Vigna: If you are talking to someone who doesn’t have a clue, it’s just metal, it’s extreme, it’s heavy, it’s dark but it’s also somewhat melodic in a lot of ways. There’s definitely melody to it and you gotta get used to the vocals. That’s what I tell people all the time, once you get past the vocals then everything else is easy. That’s the hardest thing when people that are not into death metal, the vocals are always the hardest hurdle for them but once then get past that, you know, they kinda always listen to the music and say “Wow I can kind of appreciate the music but the vocals always get me.” At least with Ross [Dolan] anyway, you can pretty make out what he is saying sometimes without the lyrics. We just try to be as creative as possible when we write and just make things as unique to our style as we can. But yeah, it’s dark, heavy and aggressive.
Dead Rhetoric: You guys just released Kingdom of Conspiracy two weeks ago through Nuclear Blast and it’s a killer record to say the least.
Vigna: Oh, thank you! Thank you!
Dead Rhetoric: Was there anything different that occurred during the writing and recording process for this release compared to previous releases?
Vigna: Not really, as of Majesty and Decay our last record, I’ve been writing stuff on the computer which has really helped everything. I can write songs complete with drums, solos and overlays and it sounds like a complete song now. So I can write the songs, send it out to the guys and then you know we’ll maybe tweak stuff maybe sometimes we don’t. And then Steve, of course will take the drum beats and add his own stuff to it or sometimes he changes it up a bit. At any rate, we all practice separately and then we get together in the studio. We never play the songs together, we just get together in the studio, and we all know the songs. He plays to the pre-production track with the guitars and the metronome, then we play to his drums and the metronome and then there we have it. The album is done. Then when it comes to playing the songs live, “Alright what songs are we playing? We’re playing this one and that one. Okay.”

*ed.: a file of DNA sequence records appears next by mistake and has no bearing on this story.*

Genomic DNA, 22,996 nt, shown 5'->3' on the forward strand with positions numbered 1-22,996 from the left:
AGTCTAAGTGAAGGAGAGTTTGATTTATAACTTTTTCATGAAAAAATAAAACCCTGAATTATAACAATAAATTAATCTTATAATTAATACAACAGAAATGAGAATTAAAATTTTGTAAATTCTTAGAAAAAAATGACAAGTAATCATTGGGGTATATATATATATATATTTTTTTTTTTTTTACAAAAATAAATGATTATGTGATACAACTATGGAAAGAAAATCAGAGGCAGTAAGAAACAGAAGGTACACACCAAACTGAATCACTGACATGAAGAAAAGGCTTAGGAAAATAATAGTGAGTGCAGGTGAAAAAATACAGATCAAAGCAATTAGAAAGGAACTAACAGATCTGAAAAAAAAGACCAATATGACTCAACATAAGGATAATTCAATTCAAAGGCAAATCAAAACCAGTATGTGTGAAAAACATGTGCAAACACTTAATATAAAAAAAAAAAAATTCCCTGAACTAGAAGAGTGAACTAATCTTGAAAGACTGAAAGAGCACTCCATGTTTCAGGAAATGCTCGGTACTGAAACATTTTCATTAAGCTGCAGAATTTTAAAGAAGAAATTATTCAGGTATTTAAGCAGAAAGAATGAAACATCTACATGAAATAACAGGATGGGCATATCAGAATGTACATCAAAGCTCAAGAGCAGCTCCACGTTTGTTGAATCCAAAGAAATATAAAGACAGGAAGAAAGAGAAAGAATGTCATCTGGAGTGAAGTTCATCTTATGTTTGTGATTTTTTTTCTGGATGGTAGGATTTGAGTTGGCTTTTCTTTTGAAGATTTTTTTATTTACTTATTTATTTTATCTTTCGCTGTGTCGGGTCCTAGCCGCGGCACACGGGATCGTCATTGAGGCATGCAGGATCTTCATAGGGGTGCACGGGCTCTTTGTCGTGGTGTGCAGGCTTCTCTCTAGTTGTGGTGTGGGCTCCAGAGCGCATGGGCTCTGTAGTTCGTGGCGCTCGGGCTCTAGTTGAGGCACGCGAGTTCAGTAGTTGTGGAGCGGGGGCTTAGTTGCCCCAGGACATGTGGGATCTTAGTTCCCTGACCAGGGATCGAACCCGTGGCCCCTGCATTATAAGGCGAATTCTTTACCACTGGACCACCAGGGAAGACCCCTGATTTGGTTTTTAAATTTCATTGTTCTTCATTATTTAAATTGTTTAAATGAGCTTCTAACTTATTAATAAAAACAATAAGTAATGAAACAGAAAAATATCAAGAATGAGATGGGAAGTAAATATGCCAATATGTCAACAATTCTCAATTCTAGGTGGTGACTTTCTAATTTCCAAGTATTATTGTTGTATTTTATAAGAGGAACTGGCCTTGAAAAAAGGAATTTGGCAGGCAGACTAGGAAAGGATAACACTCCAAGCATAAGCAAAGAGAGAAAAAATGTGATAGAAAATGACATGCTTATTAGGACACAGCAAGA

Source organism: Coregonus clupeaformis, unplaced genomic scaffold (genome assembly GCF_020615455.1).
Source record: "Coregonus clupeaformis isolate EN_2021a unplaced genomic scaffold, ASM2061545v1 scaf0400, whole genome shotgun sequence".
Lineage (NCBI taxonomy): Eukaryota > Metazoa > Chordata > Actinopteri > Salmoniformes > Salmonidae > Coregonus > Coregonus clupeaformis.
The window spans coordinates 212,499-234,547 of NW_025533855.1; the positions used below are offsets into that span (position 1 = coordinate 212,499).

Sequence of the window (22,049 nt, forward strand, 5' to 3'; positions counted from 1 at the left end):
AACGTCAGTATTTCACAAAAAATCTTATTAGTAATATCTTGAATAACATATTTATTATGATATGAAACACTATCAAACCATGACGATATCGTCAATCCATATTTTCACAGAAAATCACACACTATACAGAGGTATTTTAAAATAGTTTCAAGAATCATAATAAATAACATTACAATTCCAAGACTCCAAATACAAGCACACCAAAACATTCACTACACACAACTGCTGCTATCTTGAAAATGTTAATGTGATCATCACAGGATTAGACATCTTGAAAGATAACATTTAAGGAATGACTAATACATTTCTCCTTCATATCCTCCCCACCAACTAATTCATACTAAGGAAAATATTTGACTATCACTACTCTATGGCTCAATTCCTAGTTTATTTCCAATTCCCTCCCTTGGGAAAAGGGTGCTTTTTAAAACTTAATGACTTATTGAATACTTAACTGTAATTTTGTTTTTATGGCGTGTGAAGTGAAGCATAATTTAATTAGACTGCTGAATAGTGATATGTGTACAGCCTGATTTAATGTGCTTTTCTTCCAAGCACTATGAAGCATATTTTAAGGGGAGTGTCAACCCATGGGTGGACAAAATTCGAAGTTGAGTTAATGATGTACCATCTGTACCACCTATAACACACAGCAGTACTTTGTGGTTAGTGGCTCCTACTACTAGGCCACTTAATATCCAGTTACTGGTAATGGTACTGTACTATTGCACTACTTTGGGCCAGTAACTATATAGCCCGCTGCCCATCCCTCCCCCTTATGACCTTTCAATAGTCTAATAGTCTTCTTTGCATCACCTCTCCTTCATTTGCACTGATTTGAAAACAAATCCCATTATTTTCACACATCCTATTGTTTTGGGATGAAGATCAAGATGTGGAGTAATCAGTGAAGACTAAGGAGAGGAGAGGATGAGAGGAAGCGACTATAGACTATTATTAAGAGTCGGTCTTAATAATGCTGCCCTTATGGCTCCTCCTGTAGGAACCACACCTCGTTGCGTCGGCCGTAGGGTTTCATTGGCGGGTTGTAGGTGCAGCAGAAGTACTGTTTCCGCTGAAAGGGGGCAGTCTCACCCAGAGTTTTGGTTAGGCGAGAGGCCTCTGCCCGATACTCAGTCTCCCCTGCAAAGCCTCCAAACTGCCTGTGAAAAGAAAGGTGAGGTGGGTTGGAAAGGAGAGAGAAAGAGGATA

We meet each other on stage for the first show and we play the songs [laughs] and that’s it. We never rehearse anymore because Steve lives in Ohio, Bill lives in Tampa, me and Ross live in New York. It just doesn’t make sense to get together, it’s just a pain in the ass honestly and costs too much. You know, to leave work for a week to go and practice songs that I know when we practice on our own, we’ll get it. Nothing really different in that sense, the past three releases have been done that way and it actually works really good for us. Thanks to the technology that we have today as opposed to when we first started out, it makes it much easier. I wrote a majority of the record at home but then when we went down to Brazil, I had my computer and was still writing stuff. So by the time we got back, I used some of that stuff, finished up the last three songs and then we went right into the studio. It’s interesting the way it works sometimes [laughs] cause when we got a goal, we gotta do it. It’s like a race until we get it done but once it’s done, it works out. We don’t even write the lyrics until we are in the studio for the two weeks. Ross will write stuff and then I’ll add to it and go back and forth. I’ll have ideas, he’s got ideas, we put it together and Steve had some ideas this time. Once we have that small amount of time in the studio, that’s when we get it done. We’re good under pressure [laughs].